Dedicated foodies take wine seriously when considering its contribution to and impact on a meal.
Wine Is the Glory
Dedicated foodies take wine seriously when considering its contribution to and impact on a meal. But pairing wine and food need not be complicated. Much, in the end, has to do with what tastes good to you. A smart place to start is with basic wine characteristics.
Red or White Can Be Right
It used to be that red wine should only be enjoyed with red meats and sauces, and white wine with poultry and fish. Times have changed and now the mix-and-match options are unlimited, as long as you keep these guidelines in mind.
Contrast or Harmonize Flavors
It doesn’t have to be one or the other — both can work. A sweet Riesling can make a beef brisket taste even more appealing by contrasting with the saltiness of the meat. On the other hand, a Port wine paired with a crème brûlée will taste less sweet and accentuate the richness of the dessert.
Match Textures and Richness
Tart, tangy foods, like a Greek salad, work well with Pinot Grigio or other wines that share a certain bite. Likewise, a light, aromatic Sauvignon Blanc will cuddle up to a simple garlic and butter-based seafood dish.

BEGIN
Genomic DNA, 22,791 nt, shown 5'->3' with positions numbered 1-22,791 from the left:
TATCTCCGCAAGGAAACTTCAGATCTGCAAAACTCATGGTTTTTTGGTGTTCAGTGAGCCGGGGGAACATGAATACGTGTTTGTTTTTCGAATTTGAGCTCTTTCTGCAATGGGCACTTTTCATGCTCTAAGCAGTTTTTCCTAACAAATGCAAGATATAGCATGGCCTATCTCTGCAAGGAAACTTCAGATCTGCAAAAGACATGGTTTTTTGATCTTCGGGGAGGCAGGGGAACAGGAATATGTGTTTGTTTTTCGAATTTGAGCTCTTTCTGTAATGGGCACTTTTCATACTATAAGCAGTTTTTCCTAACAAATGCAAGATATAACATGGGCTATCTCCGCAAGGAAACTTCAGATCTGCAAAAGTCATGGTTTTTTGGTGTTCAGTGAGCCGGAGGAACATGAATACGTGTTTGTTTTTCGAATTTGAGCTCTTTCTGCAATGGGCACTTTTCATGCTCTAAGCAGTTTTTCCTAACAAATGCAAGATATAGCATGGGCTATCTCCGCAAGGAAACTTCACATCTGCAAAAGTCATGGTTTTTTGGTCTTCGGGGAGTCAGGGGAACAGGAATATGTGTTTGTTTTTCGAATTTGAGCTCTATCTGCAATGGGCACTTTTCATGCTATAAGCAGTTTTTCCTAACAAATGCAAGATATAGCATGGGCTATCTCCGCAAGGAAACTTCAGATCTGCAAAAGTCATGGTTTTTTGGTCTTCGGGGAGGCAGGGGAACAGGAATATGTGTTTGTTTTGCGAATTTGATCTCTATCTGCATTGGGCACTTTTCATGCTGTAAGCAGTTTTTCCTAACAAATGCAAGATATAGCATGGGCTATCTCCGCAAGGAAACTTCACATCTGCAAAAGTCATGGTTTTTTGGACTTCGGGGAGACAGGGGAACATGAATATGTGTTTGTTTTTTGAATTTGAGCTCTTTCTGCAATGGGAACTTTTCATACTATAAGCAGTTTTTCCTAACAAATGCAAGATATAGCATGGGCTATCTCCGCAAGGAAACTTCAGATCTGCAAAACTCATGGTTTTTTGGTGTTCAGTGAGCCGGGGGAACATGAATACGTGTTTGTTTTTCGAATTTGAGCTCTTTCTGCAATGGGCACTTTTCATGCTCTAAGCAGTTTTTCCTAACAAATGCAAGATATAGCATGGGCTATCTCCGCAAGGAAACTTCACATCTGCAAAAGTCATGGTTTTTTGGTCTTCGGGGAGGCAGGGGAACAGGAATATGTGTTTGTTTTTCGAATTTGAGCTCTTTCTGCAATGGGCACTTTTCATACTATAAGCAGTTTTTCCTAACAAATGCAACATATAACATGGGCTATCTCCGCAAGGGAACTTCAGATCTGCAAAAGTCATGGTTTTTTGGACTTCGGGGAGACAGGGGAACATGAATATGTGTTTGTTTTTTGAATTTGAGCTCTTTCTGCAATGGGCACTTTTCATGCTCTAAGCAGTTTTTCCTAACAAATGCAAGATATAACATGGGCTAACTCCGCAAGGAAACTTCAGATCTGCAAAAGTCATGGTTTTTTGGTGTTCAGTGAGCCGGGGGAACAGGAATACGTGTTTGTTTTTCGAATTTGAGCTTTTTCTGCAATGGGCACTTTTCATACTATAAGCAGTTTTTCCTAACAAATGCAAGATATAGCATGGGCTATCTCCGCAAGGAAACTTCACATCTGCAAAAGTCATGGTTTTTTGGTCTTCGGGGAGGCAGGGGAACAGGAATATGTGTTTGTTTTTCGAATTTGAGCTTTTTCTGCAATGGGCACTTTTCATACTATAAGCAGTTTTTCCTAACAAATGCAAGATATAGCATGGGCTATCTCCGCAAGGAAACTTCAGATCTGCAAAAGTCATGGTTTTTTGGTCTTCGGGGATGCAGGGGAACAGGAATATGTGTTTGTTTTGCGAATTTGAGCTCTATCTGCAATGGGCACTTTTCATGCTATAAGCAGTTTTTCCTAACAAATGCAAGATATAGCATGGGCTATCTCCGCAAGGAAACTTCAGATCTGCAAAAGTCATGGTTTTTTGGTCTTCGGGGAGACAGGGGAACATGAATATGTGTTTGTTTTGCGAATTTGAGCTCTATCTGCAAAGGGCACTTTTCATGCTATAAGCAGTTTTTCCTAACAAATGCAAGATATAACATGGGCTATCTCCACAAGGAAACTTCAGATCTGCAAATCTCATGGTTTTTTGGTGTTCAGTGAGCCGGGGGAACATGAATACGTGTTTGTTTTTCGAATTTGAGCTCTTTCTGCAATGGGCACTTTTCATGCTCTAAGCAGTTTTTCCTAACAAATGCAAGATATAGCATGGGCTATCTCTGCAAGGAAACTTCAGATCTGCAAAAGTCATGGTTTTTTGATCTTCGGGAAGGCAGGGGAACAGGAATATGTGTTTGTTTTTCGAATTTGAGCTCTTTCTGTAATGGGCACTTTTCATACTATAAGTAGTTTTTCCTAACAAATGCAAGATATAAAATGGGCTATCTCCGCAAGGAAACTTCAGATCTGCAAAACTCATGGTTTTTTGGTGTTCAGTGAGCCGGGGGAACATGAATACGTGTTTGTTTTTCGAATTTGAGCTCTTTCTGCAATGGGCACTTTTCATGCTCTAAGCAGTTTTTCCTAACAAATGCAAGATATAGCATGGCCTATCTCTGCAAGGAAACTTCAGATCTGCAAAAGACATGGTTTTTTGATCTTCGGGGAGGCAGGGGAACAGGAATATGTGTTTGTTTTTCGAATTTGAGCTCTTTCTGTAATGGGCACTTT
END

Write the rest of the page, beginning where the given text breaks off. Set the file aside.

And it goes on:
A crisp, fruity Pinot Grigio is great with citric-based foods like lemon chicken and tangy lime salsa. While a more acidic Chianti pairs well with a fresh tomato marinara sauce over pasta topped with a sharp Parmigiano Reggiano®.
|Red ||White |
Full-bodied, dry, more complex
|Pinot Grigio dry (brut) |
Crisp, fruity, dry
Supple, smooth, less tannic
|Sauvignon Blanc |
Light, herbal, crisp
Medium to full bodied, complex
Floral, fruity, ranging from dry to very sweet
Full-bodied, dense and tannic